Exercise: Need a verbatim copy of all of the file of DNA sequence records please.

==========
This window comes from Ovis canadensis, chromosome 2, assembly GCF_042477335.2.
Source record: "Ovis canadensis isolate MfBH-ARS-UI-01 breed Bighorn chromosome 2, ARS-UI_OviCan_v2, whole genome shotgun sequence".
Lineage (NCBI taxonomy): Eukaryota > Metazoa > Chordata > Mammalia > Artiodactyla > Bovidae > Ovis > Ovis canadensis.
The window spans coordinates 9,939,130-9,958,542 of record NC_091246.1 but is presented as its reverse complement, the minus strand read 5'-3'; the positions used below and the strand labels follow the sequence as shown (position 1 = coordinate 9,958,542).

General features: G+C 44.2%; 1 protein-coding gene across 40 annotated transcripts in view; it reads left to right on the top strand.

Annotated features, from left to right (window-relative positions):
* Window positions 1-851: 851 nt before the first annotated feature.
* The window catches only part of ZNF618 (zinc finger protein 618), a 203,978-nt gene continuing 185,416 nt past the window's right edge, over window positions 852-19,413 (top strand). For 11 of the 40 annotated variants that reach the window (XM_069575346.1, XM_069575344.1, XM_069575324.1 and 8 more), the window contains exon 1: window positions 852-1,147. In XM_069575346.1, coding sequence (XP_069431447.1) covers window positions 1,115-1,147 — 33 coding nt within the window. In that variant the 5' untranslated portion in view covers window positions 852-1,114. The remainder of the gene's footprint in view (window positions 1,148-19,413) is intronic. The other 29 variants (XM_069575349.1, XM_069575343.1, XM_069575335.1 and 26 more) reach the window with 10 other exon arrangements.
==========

This window comes from Ovis canadensis, chromosome 2, assembly GCF_042477335.2.
Source record: "Ovis canadensis isolate MfBH-ARS-UI-01 breed Bighorn chromosome 2, ARS-UI_OviCan_v2, whole genome shotgun sequence".
Lineage (NCBI taxonomy): Eukaryota > Metazoa > Chordata > Mammalia > Artiodactyla > Bovidae > Ovis > Ovis canadensis.
The window spans coordinates 9,939,130-9,958,542 of record NC_091246.1 but is presented as its reverse complement, the minus strand read 5'-3'; the positions used below and the strand labels follow the sequence as shown (position 1 = coordinate 9,958,542).

General features: G+C 44.2%; 1 protein-coding gene across 40 annotated transcripts in view; it reads left to right on the top strand.

Annotated features, from left to right (window-relative positions):
* Window positions 1-851: 851 nt before the first annotated feature.
* The window catches only part of ZNF618 (zinc finger protein 618), a 203,978-nt gene continuing 185,416 nt past the window's right edge, over window positions 852-19,413 (top strand). For 11 of the 40 annotated variants that reach the window (XM_069575346.1, XM_069575344.1, XM_069575324.1 and 8 more), the window contains exon 1: window positions 852-1,147. In XM_069575346.1, coding sequence (XP_069431447.1) covers window positions 1,115-1,147 — 33 coding nt within the window. In that variant the 5' untranslated portion in view covers window positions 852-1,114. The remainder of the gene's footprint in view (window positions 1,148-19,413) is intronic. The other 29 variants (XM_069575349.1, XM_069575343.1, XM_069575335.1 and 26 more) reach the window with 10 other exon arrangements.